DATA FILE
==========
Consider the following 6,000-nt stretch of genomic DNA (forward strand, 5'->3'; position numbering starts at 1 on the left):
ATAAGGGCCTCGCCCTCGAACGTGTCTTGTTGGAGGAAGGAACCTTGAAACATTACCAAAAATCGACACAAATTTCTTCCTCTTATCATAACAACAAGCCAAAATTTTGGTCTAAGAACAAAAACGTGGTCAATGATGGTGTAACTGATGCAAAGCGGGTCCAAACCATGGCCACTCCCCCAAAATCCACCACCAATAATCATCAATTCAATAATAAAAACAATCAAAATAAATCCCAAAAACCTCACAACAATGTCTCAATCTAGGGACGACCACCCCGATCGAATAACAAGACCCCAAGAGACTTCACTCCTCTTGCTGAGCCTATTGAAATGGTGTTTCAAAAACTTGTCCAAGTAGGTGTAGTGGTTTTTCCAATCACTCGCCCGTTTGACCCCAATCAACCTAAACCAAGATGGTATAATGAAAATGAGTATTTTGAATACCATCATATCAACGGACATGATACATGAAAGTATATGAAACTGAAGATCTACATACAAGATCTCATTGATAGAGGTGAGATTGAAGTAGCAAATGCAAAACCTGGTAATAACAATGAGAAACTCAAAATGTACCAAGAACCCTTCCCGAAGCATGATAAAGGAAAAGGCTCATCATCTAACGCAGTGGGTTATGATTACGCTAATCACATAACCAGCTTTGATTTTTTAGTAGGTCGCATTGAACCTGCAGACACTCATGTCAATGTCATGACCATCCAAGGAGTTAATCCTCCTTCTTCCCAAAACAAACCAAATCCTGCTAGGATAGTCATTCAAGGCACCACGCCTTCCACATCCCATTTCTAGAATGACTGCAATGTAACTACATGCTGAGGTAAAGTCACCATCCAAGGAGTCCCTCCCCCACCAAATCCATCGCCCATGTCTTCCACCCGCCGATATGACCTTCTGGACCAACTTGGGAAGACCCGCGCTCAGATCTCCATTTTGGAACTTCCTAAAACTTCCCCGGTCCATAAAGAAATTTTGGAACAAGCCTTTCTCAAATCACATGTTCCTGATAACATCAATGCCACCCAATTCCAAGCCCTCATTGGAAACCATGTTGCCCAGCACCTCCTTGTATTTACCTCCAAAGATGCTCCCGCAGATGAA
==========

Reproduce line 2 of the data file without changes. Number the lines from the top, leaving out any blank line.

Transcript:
ATAAGGGCCTCGCCCTCGAACGTGTCTTGTTGGAGGAAGGAACCTTGAAACATTACCAAAAATCGACACAAATTTCTTCCTCTTATCATAACAACAAGCCAAAATTTTGGTCTAAGAACAAAAACGTGGTCAATGATGGTGTAACTGATGCAAAGCGGGTCCAAACCATGGCCACTCCCCCAAAATCCACCACCAATAATCATCAATTCAATAATAAAAACAATCAAAATAAATCCCAAAAACCTCACAACAATGTCTCAATCTAGGGACGACCACCCCGATCGAATAACAAGACCCCAAGAGACTTCACTCCTCTTGCTGAGCCTATTGAAATGGTGTTTCAAAAACTTGTCCAAGTAGGTGTAGTGGTTTTTCCAATCACTCGCCCGTTTGACCCCAATCAACCTAAACCAAGATGGTATAATGAAAATGAGTATTTTGAATACCATCATATCAACGGACATGATACATGAAAGTATATGAAACTGAAGATCTACATACAAGATCTCATTGATAGAGGTGAGATTGAAGTAGCAAATGCAAAACCTGGTAATAACAATGAGAAACTCAAAATGTACCAAGAACCCTTCCCGAAGCATGATAAAGGAAAAGGCTCATCATCTAACGCAGTGGGTTATGATTACGCTAATCACATAACCAGCTTTGATTTTTTAGTAGGTCGCATTGAACCTGCAGACACTCATGTCAATGTCATGACCATCCAAGGAGTTAATCCTCCTTCTTCCCAAAACAAACCAAATCCTGCTAGGATAGTCATTCAAGGCACCACGCCTTCCACATCCCATTTCTAGAATGACTGCAATGTAACTACATGCTGAGGTAAAGTCACCATCCAAGGAGTCCCTCCCCCACCAAATCCATCGCCCATGTCTTCCACCCGCCGATATGACCTTCTGGACCAACTTGGGAAGACCCGCGCTCAGATCTCCATTTTGGAACTTCCTAAAACTTCCCCGGTCCATAAAGAAATTTTGGAACAAGCCTTTCTCAAATCACATGTTCCTGATAACATCAATGCCACCCAATTCCAAGCCCTCATTGGAAACCATGTTGCCCAGCACCTCCTTGTATTTACCTCCAAAGATGCTCCCGCAGATGAA